October 24 & 25, 2008, changes continued for the Breeders’ Cup as it celebrated its 25th year under the San Gabriel Mountains in California. For the first time, the main track was a synthetic surface. The series, now worth $25.5 million in purses, was also expanded to 14 races with the addition of the Turf Sprint, the Juvenile Fillies Turf and the Marathon. The name of the Distaff changed to the Ladies’ Classic. The new name was christened with a new star, the four-year-old filly Zenyatta, who came from last to first to win under jockey Mike Smith. The next day, another female force emerged when the three-year-old Goldikova defeated male rivals in the Mile.
March 14, 2009, Rachel Alexandra, wins her first graded stakes of the year, Fairgrounds Oaks (GII) in the slop, effortlessly.
April 5, 2009, Rachel Alexandra with Calvin Borel up wins the Oaklawn Park’s GII $250,00 Fantasy Stakes by eight lengths.
May 1, 2009, Rachel Alexandra won the Kentucky Oaks (GI) in 2009 by 201⁄4-lengths, by far the largest in the race’s history.
May 16, 2009, Rachel Alexandra became the first filly to win the Preakness in 85 years and the first to win from the outside position.
June 27, 2009, Rachel Alexandra, won her third Grade I of the year, the Mother Goose. She set the record for fastest time and margin of victory, topping the legend Ruffian’s record.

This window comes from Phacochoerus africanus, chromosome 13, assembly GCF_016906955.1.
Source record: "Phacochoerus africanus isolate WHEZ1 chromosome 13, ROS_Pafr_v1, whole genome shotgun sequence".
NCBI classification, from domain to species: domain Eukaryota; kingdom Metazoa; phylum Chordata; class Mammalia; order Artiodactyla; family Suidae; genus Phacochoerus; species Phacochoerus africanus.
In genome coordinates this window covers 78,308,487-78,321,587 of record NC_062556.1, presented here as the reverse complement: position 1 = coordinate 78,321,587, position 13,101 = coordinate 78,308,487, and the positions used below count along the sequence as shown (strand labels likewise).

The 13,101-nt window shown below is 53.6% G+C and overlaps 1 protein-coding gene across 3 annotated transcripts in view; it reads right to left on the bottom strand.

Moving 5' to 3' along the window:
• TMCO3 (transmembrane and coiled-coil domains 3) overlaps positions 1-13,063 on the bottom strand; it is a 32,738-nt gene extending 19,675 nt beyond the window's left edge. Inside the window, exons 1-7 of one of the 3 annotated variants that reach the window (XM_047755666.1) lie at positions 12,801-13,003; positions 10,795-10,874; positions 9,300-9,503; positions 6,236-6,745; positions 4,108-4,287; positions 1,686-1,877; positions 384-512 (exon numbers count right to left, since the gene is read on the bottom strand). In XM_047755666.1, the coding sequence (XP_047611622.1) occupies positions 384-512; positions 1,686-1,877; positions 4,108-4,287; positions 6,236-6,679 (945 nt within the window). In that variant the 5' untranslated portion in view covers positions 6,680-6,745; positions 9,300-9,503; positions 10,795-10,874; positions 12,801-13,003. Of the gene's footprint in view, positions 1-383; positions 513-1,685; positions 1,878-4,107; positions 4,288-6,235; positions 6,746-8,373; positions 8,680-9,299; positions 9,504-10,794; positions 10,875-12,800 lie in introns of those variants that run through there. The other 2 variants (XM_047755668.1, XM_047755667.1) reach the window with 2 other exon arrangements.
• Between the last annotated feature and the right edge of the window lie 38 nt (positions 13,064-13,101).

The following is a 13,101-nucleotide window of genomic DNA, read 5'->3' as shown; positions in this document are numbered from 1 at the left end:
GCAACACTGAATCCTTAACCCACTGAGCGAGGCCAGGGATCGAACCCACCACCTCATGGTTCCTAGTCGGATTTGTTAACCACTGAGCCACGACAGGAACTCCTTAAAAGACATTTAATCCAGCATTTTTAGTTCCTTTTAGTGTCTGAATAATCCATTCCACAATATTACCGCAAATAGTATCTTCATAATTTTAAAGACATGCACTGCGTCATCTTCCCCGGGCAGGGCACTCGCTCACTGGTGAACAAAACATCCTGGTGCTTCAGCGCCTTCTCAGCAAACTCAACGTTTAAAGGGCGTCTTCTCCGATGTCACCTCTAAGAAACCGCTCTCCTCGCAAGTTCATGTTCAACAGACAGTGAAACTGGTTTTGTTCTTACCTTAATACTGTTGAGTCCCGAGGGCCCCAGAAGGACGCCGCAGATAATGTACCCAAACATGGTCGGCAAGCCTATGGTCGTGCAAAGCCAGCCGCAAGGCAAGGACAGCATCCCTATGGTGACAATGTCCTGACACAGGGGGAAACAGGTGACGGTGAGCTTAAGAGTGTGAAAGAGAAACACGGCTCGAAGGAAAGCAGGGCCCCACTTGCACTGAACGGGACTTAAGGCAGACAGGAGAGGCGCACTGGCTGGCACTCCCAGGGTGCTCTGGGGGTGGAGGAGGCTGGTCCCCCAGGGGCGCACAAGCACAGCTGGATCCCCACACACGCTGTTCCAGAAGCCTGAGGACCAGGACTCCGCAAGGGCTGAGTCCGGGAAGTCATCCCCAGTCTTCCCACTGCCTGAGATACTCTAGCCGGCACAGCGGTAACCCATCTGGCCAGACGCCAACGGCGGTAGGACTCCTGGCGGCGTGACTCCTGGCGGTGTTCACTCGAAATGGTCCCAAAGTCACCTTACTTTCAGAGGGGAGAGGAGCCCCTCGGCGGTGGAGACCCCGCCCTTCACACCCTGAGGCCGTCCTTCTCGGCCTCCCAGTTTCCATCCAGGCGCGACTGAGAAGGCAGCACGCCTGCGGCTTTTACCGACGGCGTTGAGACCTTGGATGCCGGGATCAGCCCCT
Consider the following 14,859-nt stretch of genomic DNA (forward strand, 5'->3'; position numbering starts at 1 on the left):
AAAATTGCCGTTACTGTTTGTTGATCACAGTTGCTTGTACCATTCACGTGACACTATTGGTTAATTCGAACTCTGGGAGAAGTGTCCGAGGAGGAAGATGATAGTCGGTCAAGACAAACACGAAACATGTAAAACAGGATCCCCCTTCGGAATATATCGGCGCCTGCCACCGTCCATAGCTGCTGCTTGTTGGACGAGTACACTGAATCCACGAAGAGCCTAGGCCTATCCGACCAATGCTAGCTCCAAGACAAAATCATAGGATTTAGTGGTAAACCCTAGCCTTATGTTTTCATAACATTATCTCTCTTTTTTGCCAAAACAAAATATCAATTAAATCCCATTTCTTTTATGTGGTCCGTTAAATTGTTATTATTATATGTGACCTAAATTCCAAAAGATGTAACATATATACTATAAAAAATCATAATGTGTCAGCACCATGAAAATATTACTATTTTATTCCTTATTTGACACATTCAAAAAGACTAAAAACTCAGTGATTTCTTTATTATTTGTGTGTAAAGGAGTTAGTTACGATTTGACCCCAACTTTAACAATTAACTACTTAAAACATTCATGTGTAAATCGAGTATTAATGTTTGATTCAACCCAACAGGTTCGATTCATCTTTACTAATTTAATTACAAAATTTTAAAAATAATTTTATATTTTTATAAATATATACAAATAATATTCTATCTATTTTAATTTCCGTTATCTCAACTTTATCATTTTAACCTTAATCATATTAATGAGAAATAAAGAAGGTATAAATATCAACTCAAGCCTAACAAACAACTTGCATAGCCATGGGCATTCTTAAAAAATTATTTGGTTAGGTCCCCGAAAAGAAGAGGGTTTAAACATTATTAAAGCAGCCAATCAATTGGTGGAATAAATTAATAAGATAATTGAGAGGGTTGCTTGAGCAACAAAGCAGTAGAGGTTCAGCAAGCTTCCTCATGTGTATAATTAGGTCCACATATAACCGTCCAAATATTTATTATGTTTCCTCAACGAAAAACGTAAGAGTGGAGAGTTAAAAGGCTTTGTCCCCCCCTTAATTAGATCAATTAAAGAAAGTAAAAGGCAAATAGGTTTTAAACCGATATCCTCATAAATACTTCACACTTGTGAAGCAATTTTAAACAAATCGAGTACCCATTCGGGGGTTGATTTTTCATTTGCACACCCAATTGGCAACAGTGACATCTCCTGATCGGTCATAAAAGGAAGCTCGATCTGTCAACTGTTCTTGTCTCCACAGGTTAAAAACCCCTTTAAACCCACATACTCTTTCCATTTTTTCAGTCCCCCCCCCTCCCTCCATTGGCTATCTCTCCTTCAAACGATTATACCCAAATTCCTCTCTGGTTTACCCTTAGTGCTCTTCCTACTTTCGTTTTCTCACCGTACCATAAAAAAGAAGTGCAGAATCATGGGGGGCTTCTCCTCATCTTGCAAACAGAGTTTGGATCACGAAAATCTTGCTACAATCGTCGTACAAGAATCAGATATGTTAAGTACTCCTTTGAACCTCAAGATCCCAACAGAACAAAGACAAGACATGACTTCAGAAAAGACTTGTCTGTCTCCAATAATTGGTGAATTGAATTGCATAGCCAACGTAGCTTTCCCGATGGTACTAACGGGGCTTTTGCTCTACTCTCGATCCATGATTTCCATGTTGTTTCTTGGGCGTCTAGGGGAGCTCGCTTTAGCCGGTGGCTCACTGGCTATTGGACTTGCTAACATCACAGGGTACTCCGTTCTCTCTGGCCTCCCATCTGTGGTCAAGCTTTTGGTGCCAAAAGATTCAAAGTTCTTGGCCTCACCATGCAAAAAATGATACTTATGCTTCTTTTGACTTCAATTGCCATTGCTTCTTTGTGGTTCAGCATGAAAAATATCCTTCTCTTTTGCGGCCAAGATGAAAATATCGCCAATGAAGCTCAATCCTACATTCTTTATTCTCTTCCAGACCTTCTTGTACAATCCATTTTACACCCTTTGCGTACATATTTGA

August 2, 2009, Rachel Alexandra takes on the boys again in the Haskell (GI) winning in the slop by six, just missing the track record.
September 5, 2009, Rachel Alexandra ends her three-year-old season, 8 for 8, undefeated, by winning the Woodford (I). For the first time all year a few of the boys came close, but she put them away to be the first female of any age to win the historic Woodford Stakes.
November 7, 2009, Zenyatta became the first female to win the Grade I Breeders’ Cup Classic run at Santa Anita Park. She carried 124 lbs and won by 1 length over Gio Ponti. She earned $2,700,000 of the $5,000,000 purse. Later she became the first horse to win two different Breeders’ Cup races, improving her winning record to 14 of 14. Zenyatte won 19 consecutive races in a 20-race career.
November 5 & 6, 2010, Breeders’ Cup was known as The Quest for Perfection. The undefeated Zenyatta was attempting to close out her brilliant career a perfect 20 for 20 with a second victory in the Breeders’ Cup Classic. This would also be the first Breeders’ Cup to finish under the lights. Breeders’ Cup Friday was jolted by Shared Account, at 46-1, denying Midday a repeat in the Filly and Mare Turf.
November 17, 2010, Zenyatta announced her retirement, a little over a month after winning the Hollywood’s Lady’s Secret Stakes (G1). This was the third time she won the race and with this victory, she broke the all-time North American record for Grade/Group I victories by a filly/mare. She also tied the all-time North American record for consecutive victories without defeat, and broke the all-time North American female earnings record.
November 4, 2011, through March 14, 2013, Bob Baffert had a total of seven horses die suddenly.